0
Clinical and Research News
New Data Provide Guidance on Lithium Use in Pregnancy
Psychiatric News
Volume 47 Number 9 page 24a-24a

It’s been said that the best predictor of the future is the past, and that’s no more often true than for women with a history of bipolar disorder or postpartum psychosis, who are at extremely high risk of relapse postpartum.

Guiding these women through pregnancy and the postpartum period can be a major challenge for mental health practitioners and obstetricians, one in which the goal is relapse prevention rather than treatment once symptoms appear.

Anchor for JumpAnchor for Jump

Women with a history of psychosis limited to the postpartum period tend to remain stable throughout pregnancy, even when medication free. 

Magdalena Bujak/Shutterstock

Previous studies in high-risk women provide strong support for the benefits of lithium prophylaxis for relapse prevention during pregnancy and the postpartum period, but those benefits must be carefully weighed against risks for the fetus, neonatal complications following delivery, and breastfeeding. Until now, the question of when to initiate lithium prophylaxis—during pregnancy or immediately postpartum—has been unclear. But researchers at the Erasmus Medical Center in Rotterdam, the Netherlands, have sought to provide clarification with the publication of their study online March 8 in AJP in Advance.

Between 2003 and 2010, 70 pregnant women at high risk for postpartum psychosis based on their history were referred to the authors’ psychiatric outpatient clinic, the Peripartum Prevention Program of the Erasmus Medical Center. The pregnant women made their own decisions regarding whether to take medication during pregnancy and the postpartum period. They were given information and recommendations regarding specific drugs and treatment options. Women already taking maintenance lithium during pregnancy were advised to continue treatment, and women who were initially medication free were advised to start lithium prophylaxis immediately postpartum. The women were advised against breastfeeding given the current uncertainly regarding breastfeeding during lithium treatment.

All women with a history of psychosis limited to the postpartum period (n=29) remained stable throughout pregnancy despite being medication free. Of the women with bipolar disorder (n=41), 24.4 percent relapsed during pregnancy, despite prophylaxis lithium use by the majority throughout pregnancy. The postpartum relapse rate was highest in women with bipolar disorder who experienced mood episodes during pregnancy (60.0 percent).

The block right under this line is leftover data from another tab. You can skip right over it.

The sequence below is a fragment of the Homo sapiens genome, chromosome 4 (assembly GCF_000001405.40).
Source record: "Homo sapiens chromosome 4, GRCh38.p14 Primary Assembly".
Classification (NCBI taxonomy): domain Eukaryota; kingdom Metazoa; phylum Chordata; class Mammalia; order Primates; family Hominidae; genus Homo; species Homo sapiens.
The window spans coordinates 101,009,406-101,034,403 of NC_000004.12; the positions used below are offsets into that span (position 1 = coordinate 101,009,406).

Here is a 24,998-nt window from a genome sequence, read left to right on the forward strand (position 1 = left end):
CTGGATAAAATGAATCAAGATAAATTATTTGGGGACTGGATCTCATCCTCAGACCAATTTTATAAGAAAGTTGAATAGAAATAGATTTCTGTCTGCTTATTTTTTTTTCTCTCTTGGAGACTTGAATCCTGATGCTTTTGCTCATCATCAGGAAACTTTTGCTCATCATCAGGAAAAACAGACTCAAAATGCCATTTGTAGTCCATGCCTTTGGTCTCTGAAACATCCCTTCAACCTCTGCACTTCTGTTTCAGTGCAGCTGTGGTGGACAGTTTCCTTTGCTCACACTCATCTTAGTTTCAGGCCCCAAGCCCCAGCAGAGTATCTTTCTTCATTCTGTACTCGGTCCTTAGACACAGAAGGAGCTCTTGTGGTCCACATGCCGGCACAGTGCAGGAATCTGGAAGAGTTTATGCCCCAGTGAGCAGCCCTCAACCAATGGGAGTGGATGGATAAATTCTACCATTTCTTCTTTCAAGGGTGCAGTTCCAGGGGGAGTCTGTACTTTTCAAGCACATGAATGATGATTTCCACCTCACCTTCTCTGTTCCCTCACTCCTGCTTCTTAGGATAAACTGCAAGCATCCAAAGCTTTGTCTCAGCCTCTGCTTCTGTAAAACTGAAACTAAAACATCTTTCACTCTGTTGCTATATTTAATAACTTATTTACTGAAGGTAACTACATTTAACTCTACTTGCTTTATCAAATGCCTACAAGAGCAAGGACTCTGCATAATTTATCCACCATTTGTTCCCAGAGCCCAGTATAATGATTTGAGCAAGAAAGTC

In contrast, none of the 20 women who had a history of postpartum psychosis only and used postpartum prophylaxis relapsed, compared with 44.4 percent of patients who had postpartum psychosis only and declined prophylaxis.

Based on these findings, the authors recommended initiating prophylactic treatment immediately postpartum in women with a history of psychosis limited to the postpartum period, to avoid in-utero fetal exposure to medication, but “patients with bipolar disorder require continuous prophylaxis throughout pregnancy and the postpartum period to reduce peripartum relapse risk,” they said.

“Up to now, physicians haven’t known when to start medication to prevent postpartum psychosis. Many have thought that it has to start before delivery, but that exposes the fetus to possible adverse effects,” said Veerle Bergink, M.D., a psychiatrist at the Erasmus Medical Center and lead author of the study. “Now women who have a history of psychosis limited to the postpartum period may be able to avoid that risk.

“On the other hand, in bipolar women, medication during pregnancy appears critically important, to maintain mood stability during pregnancy and to minimize the high risk of postpartum relapse.”

“This unique study does not establish new guidelines for treatment,” said Robert Freedman, M.D., AJP editor in chief, in a press release announcing the study’s results, “but it gives doctors and patients important data for their decisions on the benefits and risks for preventive treatment during pregnancy,” inline-graphic-1.gif

An abstract of “Prevention of Postpartum Psychosis and Mania in Women at High Risk” is posted at http://ajp.psychiatryonline.org/Article.aspx?ArticleID=1130558.

Anchor for JumpAnchor for Jump

Women with a history of psychosis limited to the postpartum period tend to remain stable throughout pregnancy, even when medication free. 

Magdalena Bujak/Shutterstock

Interactive Graphics

Video

NOTE:
Citing articles are presented as examples only. In non-demo SCM6 implementation, integration with CrossRef’s "Cited By" API will populate this tab (http://www.crossref.org/citedby.html).
Related Articles
Articles